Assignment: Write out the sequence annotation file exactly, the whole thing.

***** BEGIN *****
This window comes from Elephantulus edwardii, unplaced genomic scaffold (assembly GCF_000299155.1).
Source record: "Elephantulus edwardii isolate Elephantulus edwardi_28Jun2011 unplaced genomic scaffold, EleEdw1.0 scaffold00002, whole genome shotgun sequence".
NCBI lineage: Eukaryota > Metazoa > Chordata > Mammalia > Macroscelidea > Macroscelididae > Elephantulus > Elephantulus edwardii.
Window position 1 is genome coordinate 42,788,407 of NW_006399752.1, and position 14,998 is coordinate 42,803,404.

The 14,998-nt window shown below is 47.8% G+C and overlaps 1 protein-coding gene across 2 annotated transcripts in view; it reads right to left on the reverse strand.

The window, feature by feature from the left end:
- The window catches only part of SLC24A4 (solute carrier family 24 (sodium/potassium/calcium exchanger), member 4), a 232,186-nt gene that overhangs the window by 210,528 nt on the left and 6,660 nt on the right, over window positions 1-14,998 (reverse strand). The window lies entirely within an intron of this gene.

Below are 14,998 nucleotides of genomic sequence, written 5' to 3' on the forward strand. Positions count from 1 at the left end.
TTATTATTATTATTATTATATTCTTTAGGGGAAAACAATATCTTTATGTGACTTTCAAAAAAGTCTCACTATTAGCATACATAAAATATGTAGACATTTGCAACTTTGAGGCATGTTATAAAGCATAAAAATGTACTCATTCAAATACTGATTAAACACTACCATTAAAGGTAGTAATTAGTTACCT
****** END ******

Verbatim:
This window comes from Elephantulus edwardii, unplaced genomic scaffold (assembly GCF_000299155.1).
Source record: "Elephantulus edwardii isolate Elephantulus edwardi_28Jun2011 unplaced genomic scaffold, EleEdw1.0 scaffold00002, whole genome shotgun sequence".
NCBI lineage: Eukaryota > Metazoa > Chordata > Mammalia > Macroscelidea > Macroscelididae > Elephantulus > Elephantulus edwardii.
Window position 1 is genome coordinate 42,788,407 of NW_006399752.1, and position 14,998 is coordinate 42,803,404.

The 14,998-nt window shown below is 47.8% G+C and overlaps 1 protein-coding gene across 2 annotated transcripts in view; it reads right to left on the reverse strand.

The window, feature by feature from the left end:
- The window catches only part of SLC24A4 (solute carrier family 24 (sodium/potassium/calcium exchanger), member 4), a 232,186-nt gene that overhangs the window by 210,528 nt on the left and 6,660 nt on the right, over window positions 1-14,998 (reverse strand). The window lies entirely within an intron of this gene.

Below are 14,998 nucleotides of genomic sequence, written 5' to 3' on the forward strand. Positions count from 1 at the left end.
TTATTATTATTATTATTATATTCTTTAGGGGAAAACAATATCTTTATGTGACTTTCAAAAAAGTCTCACTATTAGCATACATAAAATATGTAGACATTTGCAACTTTGAGGCATGTTATAAAGCATAAAAATGTACTCATTCAAATACTGATTAAACACTACCATTAAAGGTAGTAATTAGTTACCT